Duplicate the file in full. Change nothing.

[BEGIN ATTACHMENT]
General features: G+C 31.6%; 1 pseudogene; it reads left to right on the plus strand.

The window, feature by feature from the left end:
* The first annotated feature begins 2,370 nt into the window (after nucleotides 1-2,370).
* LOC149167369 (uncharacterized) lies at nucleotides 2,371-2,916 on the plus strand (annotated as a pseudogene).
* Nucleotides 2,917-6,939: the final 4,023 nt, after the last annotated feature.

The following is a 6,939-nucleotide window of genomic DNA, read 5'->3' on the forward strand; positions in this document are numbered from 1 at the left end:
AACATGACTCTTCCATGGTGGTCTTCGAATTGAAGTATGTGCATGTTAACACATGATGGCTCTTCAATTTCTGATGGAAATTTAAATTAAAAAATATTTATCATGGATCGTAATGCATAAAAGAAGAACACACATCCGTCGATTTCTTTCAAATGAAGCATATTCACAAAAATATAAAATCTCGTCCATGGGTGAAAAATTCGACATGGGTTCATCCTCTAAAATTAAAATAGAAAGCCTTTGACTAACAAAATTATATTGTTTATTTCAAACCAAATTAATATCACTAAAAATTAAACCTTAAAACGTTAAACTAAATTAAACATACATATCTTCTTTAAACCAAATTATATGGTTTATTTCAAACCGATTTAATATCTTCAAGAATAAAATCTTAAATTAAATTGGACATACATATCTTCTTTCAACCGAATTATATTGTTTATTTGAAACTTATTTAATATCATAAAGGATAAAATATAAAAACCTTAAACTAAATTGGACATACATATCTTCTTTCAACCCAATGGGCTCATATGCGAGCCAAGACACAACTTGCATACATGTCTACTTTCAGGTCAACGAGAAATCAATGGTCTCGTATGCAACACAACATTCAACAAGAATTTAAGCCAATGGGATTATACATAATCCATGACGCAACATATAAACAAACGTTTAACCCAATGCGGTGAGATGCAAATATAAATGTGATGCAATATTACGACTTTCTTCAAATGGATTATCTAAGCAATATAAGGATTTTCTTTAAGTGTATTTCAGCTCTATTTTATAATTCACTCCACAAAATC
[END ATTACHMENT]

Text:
General features: G+C 31.6%; 1 pseudogene; it reads left to right on the plus strand.

The window, feature by feature from the left end:
* The first annotated feature begins 2,370 nt into the window (after nucleotides 1-2,370).
* LOC149167369 (uncharacterized) lies at nucleotides 2,371-2,916 on the plus strand (annotated as a pseudogene).
* Nucleotides 2,917-6,939: the final 4,023 nt, after the last annotated feature.

The following is a 6,939-nucleotide window of genomic DNA, read 5'->3' on the forward strand; positions in this document are numbered from 1 at the left end:
AACATGACTCTTCCATGGTGGTCTTCGAATTGAAGTATGTGCATGTTAACACATGATGGCTCTTCAATTTCTGATGGAAATTTAAATTAAAAAATATTTATCATGGATCGTAATGCATAAAAGAAGAACACACATCCGTCGATTTCTTTCAAATGAAGCATATTCACAAAAATATAAAATCTCGTCCATGGGTGAAAAATTCGACATGGGTTCATCCTCTAAAATTAAAATAGAAAGCCTTTGACTAACAAAATTATATTGTTTATTTCAAACCAAATTAATATCACTAAAAATTAAACCTTAAAACGTTAAACTAAATTAAACATACATATCTTCTTTAAACCAAATTATATGGTTTATTTCAAACCGATTTAATATCTTCAAGAATAAAATCTTAAATTAAATTGGACATACATATCTTCTTTCAACCGAATTATATTGTTTATTTGAAACTTATTTAATATCATAAAGGATAAAATATAAAAACCTTAAACTAAATTGGACATACATATCTTCTTTCAACCCAATGGGCTCATATGCGAGCCAAGACACAACTTGCATACATGTCTACTTTCAGGTCAACGAGAAATCAATGGTCTCGTATGCAACACAACATTCAACAAGAATTTAAGCCAATGGGATTATACATAATCCATGACGCAACATATAAACAAACGTTTAACCCAATGCGGTGAGATGCAAATATAAATGTGATGCAATATTACGACTTTCTTCAAATGGATTATCTAAGCAATATAAGGATTTTCTTTAAGTGTATTTCAGCTCTATTTTATAATTCACTCCACAAAATC